As Task Group 627.4 steamed across the Indian Ocean, heading for the Gulf, the Australian Government was grappling with a series of challenges and questions that it had not contemplated for at least twenty years. For the first time since Vietnam, Australian forces might soon be exchanging fire with a capable and determined foe. In Canberra, the Defence Department was labouring over rules of engagement, command arrangements, logistics, medical support and evacuation plans. In Washington, New York and the Middle East, Australian diplomats were negotiating arrangements for the multinational force, seeking to determine whether the Task Group would be under UN or US command, and where it would be deployed.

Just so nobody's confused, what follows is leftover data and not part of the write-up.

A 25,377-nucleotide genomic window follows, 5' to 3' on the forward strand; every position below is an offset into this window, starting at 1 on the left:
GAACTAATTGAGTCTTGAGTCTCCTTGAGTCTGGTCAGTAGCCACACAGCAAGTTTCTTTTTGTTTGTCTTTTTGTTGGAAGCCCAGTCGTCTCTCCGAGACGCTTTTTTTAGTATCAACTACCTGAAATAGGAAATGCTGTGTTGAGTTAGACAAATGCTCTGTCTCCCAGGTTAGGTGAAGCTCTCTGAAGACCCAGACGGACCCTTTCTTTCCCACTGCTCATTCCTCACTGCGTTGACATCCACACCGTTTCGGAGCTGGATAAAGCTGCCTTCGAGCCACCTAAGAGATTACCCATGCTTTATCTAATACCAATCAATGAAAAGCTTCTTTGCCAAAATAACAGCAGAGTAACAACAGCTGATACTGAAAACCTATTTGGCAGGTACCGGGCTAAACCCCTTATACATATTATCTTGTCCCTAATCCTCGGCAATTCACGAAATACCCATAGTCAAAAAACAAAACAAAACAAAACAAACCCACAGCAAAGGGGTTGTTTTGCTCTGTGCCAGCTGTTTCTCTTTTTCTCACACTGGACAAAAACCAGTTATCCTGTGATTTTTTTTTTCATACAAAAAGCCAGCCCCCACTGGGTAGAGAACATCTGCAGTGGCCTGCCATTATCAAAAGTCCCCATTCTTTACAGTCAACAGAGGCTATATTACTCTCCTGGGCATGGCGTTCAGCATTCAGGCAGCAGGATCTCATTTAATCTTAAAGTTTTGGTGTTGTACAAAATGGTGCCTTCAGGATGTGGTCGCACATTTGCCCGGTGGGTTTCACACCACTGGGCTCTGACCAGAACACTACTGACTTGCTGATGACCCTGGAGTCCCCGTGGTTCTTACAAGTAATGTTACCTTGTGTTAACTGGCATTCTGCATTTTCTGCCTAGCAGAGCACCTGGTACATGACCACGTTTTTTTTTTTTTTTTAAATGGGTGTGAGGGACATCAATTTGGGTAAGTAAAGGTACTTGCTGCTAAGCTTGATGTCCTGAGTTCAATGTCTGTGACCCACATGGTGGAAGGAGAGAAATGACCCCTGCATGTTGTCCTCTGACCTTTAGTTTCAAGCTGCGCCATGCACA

The government was also under political and public pressure. Some members of the Australian Labor Party were criticising the Prime Minister, Hawke, and his key ministers Ray and Evans for their willingness to respond to US requests. Farmers were expressing concern about trade prospects, motorists were facing an increase in fuel prices, and there were fears for the safety of Australian citizens in Iraq and Kuwait. The outstanding question was whether the United Nations would approve the use of force in applying sanctions. Fortunately, not all issues needed to be resolved immediately; it would be more than three weeks before the ships reached the operational area. But August 1990 was a busy month of debate and decision-making.